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United States v. Jones

United States District Court, E.D. Kentucky, Southern Division

May 17, 2018



          Gregory F. Van Tatenhove United States District Judge

         On December 20, 2017, United States Magistrate Judge Hanly A. Ingram held a detention hearing for Defendant James Ronald Jones. [R. 237.] Judge Ingram then determined Mr. Jones should be detained pending trial pursuant to the Bail Reform Act of 1984, 18 U.S.C. §§ 3141, et seq. [R. 240.] Nearly five months later, Mr. Jones now requests reconsideration of that order pursuant to 18 U.S.C. § 3145(b) by the undersigned. [R. 323.] For the reasons that follow, the Court overrules Mr. Jones's objections to Magistrate Judge Ingram's detention order, and Mr. Jones shall remain in custody pending trial.



         Initially, a grand jury returned a second superseding indictment in this case on November 9, 2017, adding Mr. Jones as a defendant and charging him with conspiracy to distribute controlled substances, to include a quantity of pills containing oxycodone, a Schedule II controlled substance. [R. 181 at 1-2.] This conspiracy is in violation of 21 U.S.C. §§ 841(a)(1) and 846. Id.

         Consistent with the Court's local practice, Magistrate Judge Hanly A. Ingram presided over Mr. Jones's initial appearance, arraignment, and detention hearing. [R. 224; R. 237.] Judge Ingram determined detention was required in this case, and imposed detention pending trial. [R. 240.] Mr. Jones challenged this detention order and requests that this Court, after a de novo review of the record and an independent detention review hearing, release Mr. Jones pending trial. [R. 323.]


         In his detention order, Magistrate Judge Ingram discussed the presumption of detention as to flight risk and danger that applies to this case. [R. 240.] The findings in the detention order were based on testimony of one Defense witness, Mr. Christopher Snyder, who considered himself a close friend to Mr. Jones, and Agent Kyle Sizemore, a Diversion Investigator with the DEA. Id. at 1-2. Mr. Jones also submitted several character letters. Id. Based on this evidence, Judge Ingram found that Mr. Jones initially rebutted the presumption of detention for flight risk and danger. Id. at 5. However, the presumption of detention does not completely disappear, even when a defendant can rebut it. Instead, the presumption retains evidentiary weight to be considered along with the other factors of § 3142(g). United States v. Stone, 608 F.3d 939, 947 (6th Cir. 2010).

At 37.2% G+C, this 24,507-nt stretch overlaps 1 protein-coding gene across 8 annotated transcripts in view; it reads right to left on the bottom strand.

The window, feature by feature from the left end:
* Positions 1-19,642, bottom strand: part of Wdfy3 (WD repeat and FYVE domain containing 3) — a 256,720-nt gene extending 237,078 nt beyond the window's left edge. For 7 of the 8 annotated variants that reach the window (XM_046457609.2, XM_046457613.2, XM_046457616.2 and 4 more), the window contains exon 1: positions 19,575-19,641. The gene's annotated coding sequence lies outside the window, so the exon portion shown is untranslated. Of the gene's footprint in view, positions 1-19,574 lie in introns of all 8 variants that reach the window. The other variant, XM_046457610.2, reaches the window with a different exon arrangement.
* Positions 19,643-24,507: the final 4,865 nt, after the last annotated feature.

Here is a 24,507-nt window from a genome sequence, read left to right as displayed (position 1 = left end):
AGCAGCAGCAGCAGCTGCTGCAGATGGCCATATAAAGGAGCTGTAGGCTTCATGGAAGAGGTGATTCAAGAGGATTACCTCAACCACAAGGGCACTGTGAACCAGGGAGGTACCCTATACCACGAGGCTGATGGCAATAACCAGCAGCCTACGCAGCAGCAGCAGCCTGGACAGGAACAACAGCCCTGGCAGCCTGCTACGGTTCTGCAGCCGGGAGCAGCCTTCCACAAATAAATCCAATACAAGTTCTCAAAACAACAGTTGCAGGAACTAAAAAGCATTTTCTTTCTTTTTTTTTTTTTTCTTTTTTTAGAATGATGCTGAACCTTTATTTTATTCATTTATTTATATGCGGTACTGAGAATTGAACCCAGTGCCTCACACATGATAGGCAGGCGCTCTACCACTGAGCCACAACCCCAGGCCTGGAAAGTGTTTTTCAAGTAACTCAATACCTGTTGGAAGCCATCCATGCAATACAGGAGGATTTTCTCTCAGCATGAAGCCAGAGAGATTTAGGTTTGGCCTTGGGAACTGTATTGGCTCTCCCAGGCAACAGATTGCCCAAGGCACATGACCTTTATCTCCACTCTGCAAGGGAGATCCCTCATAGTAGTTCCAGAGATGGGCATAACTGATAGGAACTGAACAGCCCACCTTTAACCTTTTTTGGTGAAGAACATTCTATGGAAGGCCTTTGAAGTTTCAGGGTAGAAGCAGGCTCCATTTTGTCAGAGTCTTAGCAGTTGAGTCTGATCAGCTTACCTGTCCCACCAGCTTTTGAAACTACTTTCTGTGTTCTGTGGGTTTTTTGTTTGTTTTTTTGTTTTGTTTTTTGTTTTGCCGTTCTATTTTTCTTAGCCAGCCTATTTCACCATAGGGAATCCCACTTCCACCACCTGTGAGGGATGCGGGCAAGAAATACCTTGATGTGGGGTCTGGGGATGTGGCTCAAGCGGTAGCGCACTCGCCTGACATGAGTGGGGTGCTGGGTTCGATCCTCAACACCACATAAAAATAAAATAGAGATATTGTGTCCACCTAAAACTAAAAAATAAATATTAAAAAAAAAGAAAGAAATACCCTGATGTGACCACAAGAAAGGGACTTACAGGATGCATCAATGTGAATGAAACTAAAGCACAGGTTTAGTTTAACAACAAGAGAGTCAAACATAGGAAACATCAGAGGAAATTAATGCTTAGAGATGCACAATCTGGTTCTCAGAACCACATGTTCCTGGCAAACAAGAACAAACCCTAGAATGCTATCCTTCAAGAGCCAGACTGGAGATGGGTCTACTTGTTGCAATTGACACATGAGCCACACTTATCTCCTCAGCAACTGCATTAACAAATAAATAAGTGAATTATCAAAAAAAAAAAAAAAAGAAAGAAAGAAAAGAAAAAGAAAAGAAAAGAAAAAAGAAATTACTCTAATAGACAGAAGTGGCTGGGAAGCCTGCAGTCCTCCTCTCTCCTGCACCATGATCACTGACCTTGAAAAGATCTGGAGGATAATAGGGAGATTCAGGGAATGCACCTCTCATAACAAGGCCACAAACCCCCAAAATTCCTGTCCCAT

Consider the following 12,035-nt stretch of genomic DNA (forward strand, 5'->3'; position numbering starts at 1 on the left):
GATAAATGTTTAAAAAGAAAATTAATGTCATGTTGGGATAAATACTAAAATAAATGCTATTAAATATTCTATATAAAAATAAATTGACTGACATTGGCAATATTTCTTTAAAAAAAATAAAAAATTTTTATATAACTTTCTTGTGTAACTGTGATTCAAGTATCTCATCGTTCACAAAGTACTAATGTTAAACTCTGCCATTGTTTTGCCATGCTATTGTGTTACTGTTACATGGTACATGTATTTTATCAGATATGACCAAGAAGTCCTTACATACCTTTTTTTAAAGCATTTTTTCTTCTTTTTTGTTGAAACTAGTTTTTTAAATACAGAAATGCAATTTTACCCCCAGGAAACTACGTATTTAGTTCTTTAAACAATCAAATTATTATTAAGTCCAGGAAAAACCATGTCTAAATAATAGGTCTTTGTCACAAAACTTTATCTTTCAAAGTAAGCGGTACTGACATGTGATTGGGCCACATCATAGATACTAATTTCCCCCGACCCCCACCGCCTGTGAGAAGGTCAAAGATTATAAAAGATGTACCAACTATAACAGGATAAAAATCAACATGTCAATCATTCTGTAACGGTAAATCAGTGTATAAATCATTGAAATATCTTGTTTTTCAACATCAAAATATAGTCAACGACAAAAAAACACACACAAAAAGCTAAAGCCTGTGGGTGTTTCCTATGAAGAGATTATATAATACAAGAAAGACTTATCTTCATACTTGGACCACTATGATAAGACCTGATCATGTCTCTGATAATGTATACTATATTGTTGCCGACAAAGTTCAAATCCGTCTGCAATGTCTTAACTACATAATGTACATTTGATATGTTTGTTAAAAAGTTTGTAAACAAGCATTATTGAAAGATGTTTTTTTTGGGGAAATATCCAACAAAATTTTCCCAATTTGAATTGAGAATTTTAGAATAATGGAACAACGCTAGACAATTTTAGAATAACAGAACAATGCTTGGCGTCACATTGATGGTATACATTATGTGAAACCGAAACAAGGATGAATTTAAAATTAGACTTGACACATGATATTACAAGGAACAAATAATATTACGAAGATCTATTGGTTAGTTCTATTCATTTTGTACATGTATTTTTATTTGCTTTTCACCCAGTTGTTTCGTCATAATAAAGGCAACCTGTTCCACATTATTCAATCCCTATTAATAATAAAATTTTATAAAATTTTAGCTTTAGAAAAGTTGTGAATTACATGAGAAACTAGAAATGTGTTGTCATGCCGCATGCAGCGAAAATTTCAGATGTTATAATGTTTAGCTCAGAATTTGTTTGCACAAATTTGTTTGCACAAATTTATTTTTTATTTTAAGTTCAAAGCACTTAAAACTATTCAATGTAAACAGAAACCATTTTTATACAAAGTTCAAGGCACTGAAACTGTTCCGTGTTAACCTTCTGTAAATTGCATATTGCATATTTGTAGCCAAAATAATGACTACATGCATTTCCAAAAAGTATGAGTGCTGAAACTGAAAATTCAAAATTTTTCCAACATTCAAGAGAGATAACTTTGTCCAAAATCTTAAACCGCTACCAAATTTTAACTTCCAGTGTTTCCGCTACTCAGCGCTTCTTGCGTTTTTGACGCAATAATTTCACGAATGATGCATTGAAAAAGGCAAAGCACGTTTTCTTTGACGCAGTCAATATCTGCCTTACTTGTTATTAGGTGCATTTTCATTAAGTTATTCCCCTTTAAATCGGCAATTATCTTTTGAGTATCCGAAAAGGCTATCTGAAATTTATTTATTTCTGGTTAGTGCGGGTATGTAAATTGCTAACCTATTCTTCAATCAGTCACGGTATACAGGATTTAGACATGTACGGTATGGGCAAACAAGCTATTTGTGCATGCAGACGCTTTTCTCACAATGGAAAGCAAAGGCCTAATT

Ultimately, Judge Ingram found that the factors set forth in 18 U.S.C. § 3142(g) lean in favor of detention. [R. 240 at 5.] Mr. Jones's charge of conspiracy to distribute oxycodone was a pro-detention factor under § 3142(g)(1). Offenses related to controlled substances are enumerated as offenses where the nature and circumstances of the charged crime weigh in favor of detention. § 3142 (g)(1). If Mr. Jones is convicted of Count 1, he faces up to thirty years imprisonment. [R. 240 at 5.]

         Judge Ingram also found that § 3142(g)(2) supported detention of Mr. Jones prior to trial. He discussed how the weight of the evidence regarding the dangerousness of Mr. Jones was substantial, as the alleged conspiracy occurred while Mr. Jones was serving parole. Id. at 6. Additionally, evidence showed that Mr. Jones initially lied about being in Sevierville, Tennessee, though hotel receipts were later able to prove his whereabouts. Id. Judge Ingram determined this behavior demonstrated disregard for his parole conditions and thus disregard for additional conditions of release. Id.

         Similarly, Judge Ingram determined that Mr. Jones's history and characteristics under § 3142(g)(3) supported detention. Id. Beginning at the age of twenty, Mr. Jones has been convicted for burning motor vehicles, grand larceny, possession with intent to distribute Cocaine Hydrochloride, an attempt to commit felony burglary, and theft, possession, and transportation of stolen vehicles. Id. The last of these convictions occurred in 1995, but the alleged conspiracy began in 2007, while Mr. Jones was serving out conditions of parole from his last conviction. Id. While Mr. Jones submitted twenty-three character letters indicating he is a hardworking and considerate individual, Judge Ingram determined his criminal history weighed in favor of detention. Id.

         Finally, Judge Ingram found that § 3142(g)(4) supported detention of Mr. Jones. Id. at 7. The allegations of burglaries of pharmacies in order to traffic in oxycodone is a serious charge. Id. Such behavior is a danger to the community. Additionally, Judge Ingram was concerned that this conspiracy occurred during a period of parole for Mr. Jones, and that Mr. Jones's statements related to his stay in Sevierville were not consistent with hotel receipts for which he signed. Id.

         Ultimately the § 3142 factors “combine to indicate significant danger risks of a serious nature, ” and these danger risks to the Community are what the Magistrate Judge relied on to justify detention pending trial. Mr. Jones, through counsel, now seeks review of Judge Ingram's findings [R. 240], and the Court considers the matter de novo. See, e.g., United States v. Crane, No. 5:15-005-DCR, ...

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